Dr. Dean Beyer of the Michigan DNR Wildlife Division monitors the Michigan moose population. He stated "from 1997 to 2007 the UP moose population was growing by 10 percent a year."

Dr. Beyer said "This year's survey only indicates a moose population of 323 animals in the western U.P. Although at face value this appears to be a definite decline, due to variability surrounding the estimates, biologists can't say with statistical confidence that the population has declined."
Beyer explained the DNR's survey efforts have been focused on the western U.P. moose population, that was re-introduced in the "Moose Lift" program. Beyer explained that the moose herd in the eastern U.P., "likely number fewer than 100."
Dr. Beyer gave three possible factors that may have contributed to a possible decline in the west U.P. moose population:
"Given the population's trend and the most recent estimate, the DNR will not recommend implementing a harvest at this time," Beyer said.

According to DNR Wildlife Research ... [cached]

According to DNR Wildlife Research Biologist Dean Beyer the moose population grew slowly to about 215 animals by the turn of the century.

Dr. Dean Beyer of the Michigan DNR monitors the Michigan moose population. He said "from 1997 to 2007 the U.P. moose population was growing by 10 percent a year."
He went on to say that "from 2009 to 2013 the moose population only grew by two percent per year."
Beyer said the current moose population aerial survey indicates there were about 451 moose in the western U.P. during January 2013.
Beyer explained the DNR's survey efforts have been primarily focused on the western U.P. moose population that was re-introduced in the "Moose Lift" program.
Dr. Beyer explained that the moose herd in the eastern U.P., "likely number fewer than 100."
The source of the eastern U.P. moose is not known for certain. It is possible that a few scattered moose remained from native moose although it is also likely some immigrated from eastern Ontario or the western U.P.
Beyer listed the following factors currently causing mortality in Michigan moose: disease kills 30 percent; trauma (stuck in mud/fall through ice, etc.), 24 percent; 14 percent die from liver flukes; and four percent die from collisions with vehicles.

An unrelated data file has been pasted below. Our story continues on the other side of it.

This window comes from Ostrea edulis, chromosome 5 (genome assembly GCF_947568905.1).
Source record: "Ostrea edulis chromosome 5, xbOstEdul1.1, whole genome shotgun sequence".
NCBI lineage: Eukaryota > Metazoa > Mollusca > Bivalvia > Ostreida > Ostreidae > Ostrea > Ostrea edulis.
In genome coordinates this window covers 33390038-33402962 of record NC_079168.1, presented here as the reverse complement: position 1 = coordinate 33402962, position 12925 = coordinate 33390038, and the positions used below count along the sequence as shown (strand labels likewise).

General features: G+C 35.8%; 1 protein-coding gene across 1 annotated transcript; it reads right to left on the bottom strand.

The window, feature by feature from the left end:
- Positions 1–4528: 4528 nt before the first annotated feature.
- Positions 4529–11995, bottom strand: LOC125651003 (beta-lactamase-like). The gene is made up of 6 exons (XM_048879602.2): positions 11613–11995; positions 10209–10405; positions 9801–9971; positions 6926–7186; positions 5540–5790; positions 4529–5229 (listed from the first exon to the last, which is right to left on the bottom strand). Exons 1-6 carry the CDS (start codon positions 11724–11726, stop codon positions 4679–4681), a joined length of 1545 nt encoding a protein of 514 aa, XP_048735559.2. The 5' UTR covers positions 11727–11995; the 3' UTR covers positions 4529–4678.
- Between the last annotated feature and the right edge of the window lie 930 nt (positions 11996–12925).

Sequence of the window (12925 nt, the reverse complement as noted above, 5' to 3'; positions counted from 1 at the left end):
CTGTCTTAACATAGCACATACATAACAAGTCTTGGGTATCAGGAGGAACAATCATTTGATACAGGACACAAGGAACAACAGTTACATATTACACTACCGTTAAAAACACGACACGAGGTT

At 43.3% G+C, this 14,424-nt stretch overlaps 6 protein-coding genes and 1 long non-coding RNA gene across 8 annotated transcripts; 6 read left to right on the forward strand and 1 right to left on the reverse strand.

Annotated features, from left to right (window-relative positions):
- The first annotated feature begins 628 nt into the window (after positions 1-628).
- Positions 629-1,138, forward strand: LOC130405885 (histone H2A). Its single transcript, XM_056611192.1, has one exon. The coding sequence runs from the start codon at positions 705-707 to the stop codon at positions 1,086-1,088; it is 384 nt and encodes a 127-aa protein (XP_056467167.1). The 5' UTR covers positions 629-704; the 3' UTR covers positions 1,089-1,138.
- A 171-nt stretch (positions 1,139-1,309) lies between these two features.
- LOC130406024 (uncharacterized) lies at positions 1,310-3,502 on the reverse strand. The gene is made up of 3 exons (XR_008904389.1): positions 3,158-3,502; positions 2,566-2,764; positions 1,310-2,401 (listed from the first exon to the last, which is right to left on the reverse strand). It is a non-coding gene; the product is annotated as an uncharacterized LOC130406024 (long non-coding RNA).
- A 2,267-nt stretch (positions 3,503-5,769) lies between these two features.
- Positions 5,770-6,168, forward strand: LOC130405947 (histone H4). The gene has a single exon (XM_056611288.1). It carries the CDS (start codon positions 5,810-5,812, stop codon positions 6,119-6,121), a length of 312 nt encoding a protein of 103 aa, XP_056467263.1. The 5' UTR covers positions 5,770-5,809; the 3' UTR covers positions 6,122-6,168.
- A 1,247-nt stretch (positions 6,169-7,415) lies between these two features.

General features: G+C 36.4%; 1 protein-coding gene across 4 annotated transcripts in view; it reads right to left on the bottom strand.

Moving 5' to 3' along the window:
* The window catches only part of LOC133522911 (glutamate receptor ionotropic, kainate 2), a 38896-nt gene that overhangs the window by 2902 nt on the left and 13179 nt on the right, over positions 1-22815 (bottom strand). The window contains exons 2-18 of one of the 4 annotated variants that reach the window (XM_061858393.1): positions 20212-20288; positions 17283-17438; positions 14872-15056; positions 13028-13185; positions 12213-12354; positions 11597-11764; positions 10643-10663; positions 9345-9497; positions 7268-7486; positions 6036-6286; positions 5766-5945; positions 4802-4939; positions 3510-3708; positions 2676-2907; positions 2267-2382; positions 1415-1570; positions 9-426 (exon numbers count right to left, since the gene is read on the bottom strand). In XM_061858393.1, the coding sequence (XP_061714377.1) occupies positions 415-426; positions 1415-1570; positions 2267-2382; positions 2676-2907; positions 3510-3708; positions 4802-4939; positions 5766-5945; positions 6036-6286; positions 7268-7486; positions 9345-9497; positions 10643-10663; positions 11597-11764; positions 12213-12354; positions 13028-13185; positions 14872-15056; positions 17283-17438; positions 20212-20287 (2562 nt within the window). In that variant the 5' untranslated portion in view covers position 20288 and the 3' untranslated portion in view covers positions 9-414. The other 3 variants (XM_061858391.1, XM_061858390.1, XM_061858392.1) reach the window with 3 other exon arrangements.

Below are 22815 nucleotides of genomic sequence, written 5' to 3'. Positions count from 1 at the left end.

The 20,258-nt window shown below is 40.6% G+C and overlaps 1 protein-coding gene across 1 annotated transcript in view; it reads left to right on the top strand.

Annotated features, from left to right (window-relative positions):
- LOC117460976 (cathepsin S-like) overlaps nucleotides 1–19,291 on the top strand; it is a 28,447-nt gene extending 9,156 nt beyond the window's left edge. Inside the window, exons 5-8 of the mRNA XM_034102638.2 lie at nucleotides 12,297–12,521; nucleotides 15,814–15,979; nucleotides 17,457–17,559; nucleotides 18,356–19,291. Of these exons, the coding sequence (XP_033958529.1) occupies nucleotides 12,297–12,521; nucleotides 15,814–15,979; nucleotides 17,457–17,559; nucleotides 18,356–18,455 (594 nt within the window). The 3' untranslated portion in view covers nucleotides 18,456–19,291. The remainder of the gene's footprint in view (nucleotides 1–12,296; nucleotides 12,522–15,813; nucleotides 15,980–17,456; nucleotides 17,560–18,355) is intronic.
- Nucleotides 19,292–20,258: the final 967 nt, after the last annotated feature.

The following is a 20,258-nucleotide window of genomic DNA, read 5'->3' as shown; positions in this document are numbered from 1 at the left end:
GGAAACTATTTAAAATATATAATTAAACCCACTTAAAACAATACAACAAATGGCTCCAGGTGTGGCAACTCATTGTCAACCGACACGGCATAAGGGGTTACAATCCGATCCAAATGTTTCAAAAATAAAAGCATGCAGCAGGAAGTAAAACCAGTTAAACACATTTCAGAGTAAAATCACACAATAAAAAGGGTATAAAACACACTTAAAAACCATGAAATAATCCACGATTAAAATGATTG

Current Michigan moose monitoring cannot give an exact figure, although during intensive radio collar monitoring between 1999 to 2005 about five percent of moose emigrated out of the study area.
Brain worm that caused 35 to 40 percent of U.P. moose mortality early after the re-introduction, has recently fallen to only "two percent of the overall moose mortality."
Beyer felt that winter ticks that have been very detrimental to moose in some other areas were not as significant a factor in the west U.P. The researcher did not consider wolf predation to be a significant mortality factor to the west U.P. moose population.
"The moose calf survival rate is higher in the U.P. than many other monitored moose populations, especially those systems with wolves and brown bears," he said.
"Wolves would more likely target deer than moose in the western U.P. and many of the deer in the core U.P. moose range move to deer yards outside this range in the winter. Wolves would be more likely to follow the deer away from the moose in the winter," Beyer said.
Some moose experts have speculated that this hard winter would actually help the moose population.
Beyer felt that was a reasonable assumption since "moose have evolved to prosper in deep snow and very cold winters.
"Since the Michigan moose population is currently only growing at two percent per year, the Michigan Natural Resources Commission is not currently considering a moose season," Beyer said.